Do Laws Prohibiting Firearms Work?

After scowering the internet and a few of my favorite statistic gathering websites for data on the link between firearms and violent crimes/murder/and accidental deaths I quickly realized that this wasn’t going to be as easy as I thought.  The data is all over the place. 

When you look at JUST the data inside the United States its confusing enough, but when you begin looking at the entire planet the task become daunting.  There is WAY too much misinformation and bad data on both sides of the argument (pro gun/anti gun) to take almost any article at face value.  So after reading what seems like 100 articles and 100 data sets I finally came to a few conclusions that I think are worth sharing. Since this will probably be a fairly lengthy and boring article I’ll give you the conclusion first:

Conclusions

A.) Evidence shows that legislation (strict gun laws) is not the determining factor between firearm ownership and firearm crime.
B.) Evidence shows that there is a coorilation between gun availability and the number of firearm related incidents (sometimes, but not always realated to A above)
C.) Evidence shows that there is a coorilation between Government Oppression of the population and lack of legal gun ownership.
D.) Evidence shows that in any population most violent crimes involving firearms were almost always perpetrated by an illegally obtained firearm regardless of the strictness of firearm laws. (Laws do not prevent criminals from obtaining guns).
E.) Evidence shows overwhelmingly that Demographics (race, gender, education, income, ethnicity) play the KEY role in the link between firearms and firearm related incidents.
F.) The answer to ending gun violence in America and optimizing Liberty is by addressing education, income gaps, social norms, and behavior of the people – especially males between the age of 17 – 26.

What the Numbers Say

Statistics show that there is no real coorilation between strict gun laws and gun related homicides as countries with varying percentages of households with firearms are found all over the list.  I found this chart very interesting – the countries with the most strict gun laws (no households with guns) were found on both the top and bottom of the list for ranking by Firearm Homicide.  This tells me that there MUST be something else going on.  A quick bit of research in to these countries tells me that drugs, war, and demographics are the key to crime and more specifically gun related crime.

Death rates are per 100,000

 An issue of Demographics?

The link between demographics and firearm incidents was disturbing to me.  These statistics in and of themself are enough to tell me that we are addressing the wrong problem when we talk about gun control.  This shouldn’t be an issue of “should we have guns or not”, but rather one of “how do we fix the cultural problem” in this country.  Why the disparity?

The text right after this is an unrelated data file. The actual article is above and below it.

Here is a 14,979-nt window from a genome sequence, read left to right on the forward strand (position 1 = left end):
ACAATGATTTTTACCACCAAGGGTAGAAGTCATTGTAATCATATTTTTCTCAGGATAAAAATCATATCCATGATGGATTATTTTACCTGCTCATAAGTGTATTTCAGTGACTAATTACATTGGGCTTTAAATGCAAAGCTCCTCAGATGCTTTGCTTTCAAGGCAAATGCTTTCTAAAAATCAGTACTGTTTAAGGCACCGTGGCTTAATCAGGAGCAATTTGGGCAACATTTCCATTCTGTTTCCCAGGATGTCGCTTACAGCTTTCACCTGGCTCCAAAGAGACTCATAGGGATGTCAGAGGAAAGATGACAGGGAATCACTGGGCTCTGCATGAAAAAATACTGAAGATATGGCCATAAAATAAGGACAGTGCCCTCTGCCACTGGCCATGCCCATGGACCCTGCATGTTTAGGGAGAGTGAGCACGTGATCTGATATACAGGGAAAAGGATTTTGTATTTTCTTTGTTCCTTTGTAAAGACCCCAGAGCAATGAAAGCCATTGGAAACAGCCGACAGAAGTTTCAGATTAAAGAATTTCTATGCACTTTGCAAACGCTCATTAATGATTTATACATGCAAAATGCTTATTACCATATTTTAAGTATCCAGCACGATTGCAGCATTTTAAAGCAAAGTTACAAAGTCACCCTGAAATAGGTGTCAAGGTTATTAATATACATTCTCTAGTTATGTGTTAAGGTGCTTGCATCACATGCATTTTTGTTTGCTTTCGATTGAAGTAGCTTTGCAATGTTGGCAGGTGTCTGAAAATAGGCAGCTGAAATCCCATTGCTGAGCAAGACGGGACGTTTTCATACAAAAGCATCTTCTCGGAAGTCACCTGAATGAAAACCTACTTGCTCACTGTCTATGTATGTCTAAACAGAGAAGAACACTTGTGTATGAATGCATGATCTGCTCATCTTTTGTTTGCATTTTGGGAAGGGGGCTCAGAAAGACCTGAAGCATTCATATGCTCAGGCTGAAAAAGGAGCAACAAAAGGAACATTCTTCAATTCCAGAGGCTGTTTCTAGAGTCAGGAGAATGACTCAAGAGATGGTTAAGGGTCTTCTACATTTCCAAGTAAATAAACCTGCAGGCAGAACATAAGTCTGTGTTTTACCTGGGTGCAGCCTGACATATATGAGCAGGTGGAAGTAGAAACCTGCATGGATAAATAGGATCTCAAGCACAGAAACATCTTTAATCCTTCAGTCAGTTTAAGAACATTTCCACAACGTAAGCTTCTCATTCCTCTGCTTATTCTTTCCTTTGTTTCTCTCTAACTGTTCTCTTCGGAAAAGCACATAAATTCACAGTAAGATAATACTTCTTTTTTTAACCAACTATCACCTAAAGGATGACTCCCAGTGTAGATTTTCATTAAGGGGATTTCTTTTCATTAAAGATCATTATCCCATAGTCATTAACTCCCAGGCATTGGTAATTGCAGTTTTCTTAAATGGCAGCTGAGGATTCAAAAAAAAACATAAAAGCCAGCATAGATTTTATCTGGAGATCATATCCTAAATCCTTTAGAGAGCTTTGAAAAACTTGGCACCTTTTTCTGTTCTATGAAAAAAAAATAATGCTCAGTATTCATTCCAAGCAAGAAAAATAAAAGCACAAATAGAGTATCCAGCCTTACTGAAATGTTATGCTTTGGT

The fight against gun control is fighting the symptom, not the problem.

United States Only

  • In 2007, African-Americans represented 13 percent of the population yet accounted for 49 percent of all homicide victims.
  • In 2007, 80 percent of gun deaths among Whites were from suicide.
  • There is a strong link between race/class and education/test scores.  Furthermore there is a strong link between lack of education and violent crime indicating those in poverty and of specific ethnic groups are at higher risk of committing a firearm related crime.

Weapon Availability vs. Gun Legislation

There is certainly a link between gun availablility and firearm related incidents. However, “availability” is not always measured or coorilated to the legality of obtaining those weapons.  So we cannot conclude from that alone that the strict legislation prohibiting the pocession of weapons is the case.  Furthermore, in the United States we see other effects of gun ownership – such as the states with the highest levels of gun ownership actually have the lowest overall crime rates.  Is ther a link?  I don’t know, but it is important to remember that causation is not always coorilation.

To give an analogy – The United States has the highest percentage of population with availability to automobiles, thus we also have the highest number of automobile related deaths and crimes.  Does this mean we should create more legislation dictating how we use our privilage to drive? No.  As with gun ownership there are intrinsique benefits and risks associated with gun ownership as well as automobile ownership. 

Also, creating legislation around Gun Control implies that people intend to follow the law.  Studies show that most violent crimes related to firearms were made by people with guns obtained illegally in the first place.  Laws only effect people who intend on following them. 

Freedom and Gun Control

Something the Founding Fathers knew all too well was that for citizens to remain free from the tyranny of their Governments (or any other oppressor) it was necessary to have the ability to fight back.  In the most oppressed countries around the world it is no surprise that legal gun ownership is almost zero everytime.  To rule a population, first you must disarm them.

I certainly am NOT saying that the trick to ending oppression in these nations is giving every household a gun, but what I am saying is that there is a certain amount of liberty in RESPONSIBLY owning a firearm.  Furthermore, there is no evidence that further legislation in the United States would do an ounce of good toward disarming criminals.  Even at a global scale we see inconsistant data as to whether strict gun laws help or not. 

What should we do about firearms and violence?

The data points in one direction.  The ONLY way to decrease gun related crimes while maintaining our liberty is to via education, closing income gaps, and altering cultural norms.  Just like we knew all along – to change the world, first you have to change the heart and minds of the people living there.